There’s a strong connection between crack cocaine and homelessness in Greensboro. But few people are talking about it. Crack is still an epidemic, more than 20 years after it hit our town. And it won’t be long until methamphetamine (aka “meth”) is the next big thing that sends people to our streets — addicted and homeless.
I spoke with a member of law enforcement who is familiar with our local situation:
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How bad is the meth problem in our area?
“Bad. And getting worse.”
Has meth become a big problem with homeless people on the street?
“No, but it’s coming.”
Are we winning the war on crack?
[Laughs. Loud and hard.] “We’re not even close to touching it.”
How does meth compare to crack?
“Meth is worse. It’s cheaper and more addictive. It’s cheaper because it takes a smaller amount to get high and get addicted. And once you take it, you’re up for two to three days straight… You can do the ‘Nazi method’ and make a batch of meth in your bathroom sink for $30.00.”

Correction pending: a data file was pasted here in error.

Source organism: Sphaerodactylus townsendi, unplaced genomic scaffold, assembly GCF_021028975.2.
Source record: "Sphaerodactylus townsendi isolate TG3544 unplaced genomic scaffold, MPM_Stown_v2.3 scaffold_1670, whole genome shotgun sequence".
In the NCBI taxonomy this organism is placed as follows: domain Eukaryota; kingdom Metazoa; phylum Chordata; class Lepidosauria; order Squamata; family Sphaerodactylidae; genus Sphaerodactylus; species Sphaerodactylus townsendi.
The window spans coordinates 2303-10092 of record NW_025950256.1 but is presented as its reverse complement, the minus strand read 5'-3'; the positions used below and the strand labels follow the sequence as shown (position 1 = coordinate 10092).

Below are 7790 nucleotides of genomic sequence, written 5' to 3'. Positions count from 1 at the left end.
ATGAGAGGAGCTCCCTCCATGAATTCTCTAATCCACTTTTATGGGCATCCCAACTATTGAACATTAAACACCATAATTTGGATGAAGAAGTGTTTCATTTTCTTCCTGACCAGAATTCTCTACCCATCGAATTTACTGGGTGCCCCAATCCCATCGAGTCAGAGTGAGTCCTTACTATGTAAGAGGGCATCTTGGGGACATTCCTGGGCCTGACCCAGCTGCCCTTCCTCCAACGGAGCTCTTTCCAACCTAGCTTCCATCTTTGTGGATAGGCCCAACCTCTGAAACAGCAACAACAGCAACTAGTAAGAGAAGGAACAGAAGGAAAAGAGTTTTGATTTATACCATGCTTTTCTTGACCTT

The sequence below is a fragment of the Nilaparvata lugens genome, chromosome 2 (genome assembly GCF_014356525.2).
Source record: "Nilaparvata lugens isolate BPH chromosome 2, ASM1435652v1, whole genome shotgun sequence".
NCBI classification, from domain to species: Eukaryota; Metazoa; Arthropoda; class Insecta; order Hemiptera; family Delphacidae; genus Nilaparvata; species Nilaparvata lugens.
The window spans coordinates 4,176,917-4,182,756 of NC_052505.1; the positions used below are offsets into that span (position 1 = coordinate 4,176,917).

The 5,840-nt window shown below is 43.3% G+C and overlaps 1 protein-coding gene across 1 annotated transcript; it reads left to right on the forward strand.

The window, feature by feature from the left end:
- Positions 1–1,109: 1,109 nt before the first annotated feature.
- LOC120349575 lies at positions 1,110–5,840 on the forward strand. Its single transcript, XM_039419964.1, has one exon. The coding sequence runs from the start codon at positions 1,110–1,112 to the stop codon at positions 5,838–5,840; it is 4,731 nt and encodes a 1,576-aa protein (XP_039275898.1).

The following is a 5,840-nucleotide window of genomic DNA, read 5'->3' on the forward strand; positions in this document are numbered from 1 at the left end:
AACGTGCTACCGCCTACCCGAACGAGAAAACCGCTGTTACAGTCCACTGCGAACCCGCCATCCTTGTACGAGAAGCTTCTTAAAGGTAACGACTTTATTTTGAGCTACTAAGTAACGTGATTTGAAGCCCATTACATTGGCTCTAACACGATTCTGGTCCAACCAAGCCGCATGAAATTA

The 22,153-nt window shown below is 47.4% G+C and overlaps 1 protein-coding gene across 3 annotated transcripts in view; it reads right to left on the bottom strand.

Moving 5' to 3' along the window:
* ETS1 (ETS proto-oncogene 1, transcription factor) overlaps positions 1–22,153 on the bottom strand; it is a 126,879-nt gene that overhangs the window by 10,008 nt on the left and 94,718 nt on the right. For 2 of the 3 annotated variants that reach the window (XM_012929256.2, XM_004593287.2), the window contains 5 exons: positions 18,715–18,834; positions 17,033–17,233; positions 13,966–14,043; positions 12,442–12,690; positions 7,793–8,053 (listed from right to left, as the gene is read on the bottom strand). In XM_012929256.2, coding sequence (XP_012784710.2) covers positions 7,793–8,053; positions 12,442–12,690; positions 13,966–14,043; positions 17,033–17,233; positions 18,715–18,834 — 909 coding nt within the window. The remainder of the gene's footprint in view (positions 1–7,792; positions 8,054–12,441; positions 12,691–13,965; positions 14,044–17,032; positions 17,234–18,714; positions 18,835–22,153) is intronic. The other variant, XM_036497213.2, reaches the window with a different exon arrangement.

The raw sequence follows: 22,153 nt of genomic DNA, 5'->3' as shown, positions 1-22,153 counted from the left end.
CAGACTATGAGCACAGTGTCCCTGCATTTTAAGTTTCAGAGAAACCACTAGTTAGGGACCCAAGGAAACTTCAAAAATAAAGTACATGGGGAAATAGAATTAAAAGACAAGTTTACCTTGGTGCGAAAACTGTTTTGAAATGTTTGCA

How much does crack cost?
“$20.00 for a rock.”
How long does that last?
“Depends on the person. The high lasts 5-30 minutes.”
How do homeless people use crack on the street?
“Mostly smoke it.”
How would they use meth?
“Snort it, smoke it, inject it.”
When do you think meth will become a big problem among homeless people on the street?
“Within five years. There’s probably some now, but I’d say within five years it’ll be widespread.”
What connection is there between gangs and crack and meth?
“As gangs get more organized, the drug problem will get worse.”